South African President Jacob Zuma in Berlin, Germany, in November 2015.
Corruption report piles pressure on Zuma to resign
02:30 - Source: CNN

Story highlights

Ruling ANC party reaffirms support of scandal-plagued President Zuma

Move follows damning, 355-page report on top-level government cronyism

CNN  — 

South Africa President Jacob Zuma has received the backing of his party just weeks after a damning report into top-level government cronyism.

There had been speculation that the ruling African National Congress (ANC) party would hold a vote of confidence on Zuma, nicknamed the “Teflon President” for his ability to survive scandals, at its National Executive Committee meeting over the weekend.

However ANC Secretary General Gwede Mantashe said at a press briefing Tuesday that there was “no such vote” at the meeting and reaffirmed the party’s support for Zuma.

In a rare admission of party division, Mantashe also announced that during the meeting there was a call for Zuma to consider stepping down, leading to what the Secretary General described as a robust and open debate.

The meeting follows a hefty report in late October that alleged corruption at the highest levels of South African government. The report by the Public Protector, appointed to investigate complaints of government misconduct, implicated the President and his cronies, although Zuma has denied the allegations.

It’s not the first time the scandal-ridden President has escaped a potential party revolt. Since taking office in 2009, he has depended on loyal party members and grassroots support to weather each political scandal.

But Zuma is now facing increasing calls from opposition groups and the public to resign.

Amid this political turmoil he is traveling to Havana for the funeral service of Fidel Castro, and has ordered the country’s flags to be flown at half-staff to mark the Cuban leader’s passing.

Damning report

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South Africa's main opposition groups protest President
01:16 - Source: CNN

The 355-page State of Capture report contained allegations, and in some instances evidence, of cronyism, questionable business deals and ministerial appointments at the very top of government.

The President, his son Duduzane Zuma, government ministers, the board of South Africa’s state power utility, Eskom, and the Gupta family – brothers Ajay, Atul and Rajesh Gupta – are all implicated in what the report said could be breaches of ethics codes and in some cases criminal allegations.

The Guptas are a wealthy family who emigrated from India to South Africa, where they have built a business empire and wield much political influence.

Duduzane Zuma, the Guptas, and Eskom’s CEO have all denied the claims.

The report recommended that Zuma appoint a commission of inquiry headed by a judge within 30 days to investigate the allegations.

But ANC Secretary General Gwede Mantashe told reporters on Tuesday that the party “came to consensus that report is inconclusive.”

“There are individuals who are implicated. Those individuals must go and review the report if they are not happy,” he added.

Mounting pressure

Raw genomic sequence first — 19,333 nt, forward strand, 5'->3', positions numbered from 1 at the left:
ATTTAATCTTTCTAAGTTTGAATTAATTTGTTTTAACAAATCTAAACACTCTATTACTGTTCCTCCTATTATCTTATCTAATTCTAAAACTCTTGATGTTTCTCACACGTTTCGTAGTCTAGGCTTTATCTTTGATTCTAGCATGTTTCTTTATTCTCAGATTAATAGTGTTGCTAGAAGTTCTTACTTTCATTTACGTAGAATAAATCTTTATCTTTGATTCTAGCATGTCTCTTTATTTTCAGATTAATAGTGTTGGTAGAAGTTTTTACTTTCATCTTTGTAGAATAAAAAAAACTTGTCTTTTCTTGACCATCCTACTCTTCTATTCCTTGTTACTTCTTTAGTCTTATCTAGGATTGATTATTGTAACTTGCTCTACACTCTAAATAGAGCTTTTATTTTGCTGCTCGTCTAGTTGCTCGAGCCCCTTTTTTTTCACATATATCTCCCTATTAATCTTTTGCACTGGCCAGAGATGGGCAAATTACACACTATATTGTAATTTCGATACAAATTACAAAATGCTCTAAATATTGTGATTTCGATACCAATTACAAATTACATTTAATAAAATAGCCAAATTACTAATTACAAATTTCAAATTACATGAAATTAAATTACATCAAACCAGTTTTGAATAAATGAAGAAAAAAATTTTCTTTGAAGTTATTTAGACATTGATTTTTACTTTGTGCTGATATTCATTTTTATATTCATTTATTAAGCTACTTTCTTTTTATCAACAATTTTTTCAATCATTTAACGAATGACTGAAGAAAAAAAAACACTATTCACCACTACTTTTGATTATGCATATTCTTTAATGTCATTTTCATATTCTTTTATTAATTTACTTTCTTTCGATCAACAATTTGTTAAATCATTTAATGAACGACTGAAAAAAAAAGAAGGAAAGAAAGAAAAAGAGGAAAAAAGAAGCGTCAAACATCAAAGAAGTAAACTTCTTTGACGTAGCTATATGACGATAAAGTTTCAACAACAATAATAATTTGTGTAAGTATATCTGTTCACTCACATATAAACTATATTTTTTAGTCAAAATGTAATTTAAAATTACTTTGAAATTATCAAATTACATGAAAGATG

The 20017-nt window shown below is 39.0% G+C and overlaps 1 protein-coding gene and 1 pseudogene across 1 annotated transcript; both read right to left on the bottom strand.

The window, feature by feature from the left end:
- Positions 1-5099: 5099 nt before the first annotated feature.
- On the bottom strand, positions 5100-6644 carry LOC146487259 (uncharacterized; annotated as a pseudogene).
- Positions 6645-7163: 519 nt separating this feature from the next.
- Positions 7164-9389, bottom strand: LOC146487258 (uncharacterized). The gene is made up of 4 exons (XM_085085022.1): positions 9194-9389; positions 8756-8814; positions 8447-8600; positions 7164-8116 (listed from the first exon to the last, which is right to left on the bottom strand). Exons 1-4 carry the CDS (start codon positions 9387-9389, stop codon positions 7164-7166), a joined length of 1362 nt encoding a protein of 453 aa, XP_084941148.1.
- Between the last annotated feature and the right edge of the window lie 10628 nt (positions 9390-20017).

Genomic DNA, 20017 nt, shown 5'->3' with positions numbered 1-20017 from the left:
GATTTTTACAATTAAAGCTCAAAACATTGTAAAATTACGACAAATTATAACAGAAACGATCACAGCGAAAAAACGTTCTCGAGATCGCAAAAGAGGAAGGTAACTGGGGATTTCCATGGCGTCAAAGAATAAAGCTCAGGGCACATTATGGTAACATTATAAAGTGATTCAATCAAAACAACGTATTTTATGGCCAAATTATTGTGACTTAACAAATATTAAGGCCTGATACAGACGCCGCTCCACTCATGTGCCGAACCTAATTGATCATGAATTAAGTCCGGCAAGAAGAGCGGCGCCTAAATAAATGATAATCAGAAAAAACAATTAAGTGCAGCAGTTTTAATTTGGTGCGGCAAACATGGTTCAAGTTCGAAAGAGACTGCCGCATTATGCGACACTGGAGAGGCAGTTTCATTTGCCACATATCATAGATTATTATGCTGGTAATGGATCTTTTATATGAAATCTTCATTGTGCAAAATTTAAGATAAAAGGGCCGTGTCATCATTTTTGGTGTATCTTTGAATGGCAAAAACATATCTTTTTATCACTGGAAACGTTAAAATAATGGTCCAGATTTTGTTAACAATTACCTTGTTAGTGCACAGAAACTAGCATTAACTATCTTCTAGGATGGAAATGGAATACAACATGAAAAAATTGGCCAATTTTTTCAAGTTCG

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Protests erupt in South Africa over Zuma's rule
01:21 - Source: CNN

The report sparked demonstrations in the capital Pretoria earlier this month, with crowds of protesters – many wearing the red shirts of the Economic Freedom Fighters – calling for Zuma’s resignation.

Police used water cannons and stun grenades to try to disperse groups of demonstrators amid looting and increasingly chaotic scenes before the protests ebbed away.

Garbage burns in the road during a demonstration in Pretoria, South Africa, on November 2.

Mmusi Maimane, leader of South Africa’s chief opposition party, Democratic Alliance, welcomed the Public Protector’s report as a “victory” for the constitution and rule of law against corruption by Zuma and his party.

“Following the findings in this report, Jacob Zuma should do the (honorable) thing and resign,” Maimane said in a statement. “The Zuma presidency has been a blight on South Africa – only his resignation can help repair the damage he has caused.”

Teflon President?

Facing scandal is nothing new for Zuma. He once faced 783 charges of corruption and fraud relating to a late-1990s arms deal. The charges were dropped in 2009, but a court ruled in April that prosecutors acted “irrationally” in dropping them and recommended they be reinstated. Zuma insists he is innocent.

In December 2015, Zuma dismissed respected finance minister Nhlanhla Nene and replaced him with a little-known backbencher.

It was a catastrophic — and likely political – move that wiped billions off the stock market and pummeled South Africa’s currency. Under intense pressure, Zuma reappointed former finance minister Pravin Gordhan to the post.

In March, the Constitutional Court ruled Zuma had defied the country’s Constitution when he used $15 million in state funds to upgrade his private home at Nkandla, in KwaZulu-Natal – including adding a swimming pool and a chicken run.

An effort to impeach Zuma following that court’s decision failed to get the necessary votes in Parliament. Zuma welcomed the judgment while claiming he had knowingly done nothing wrong.

CNN’s Laura Smith-Spark contributed to this report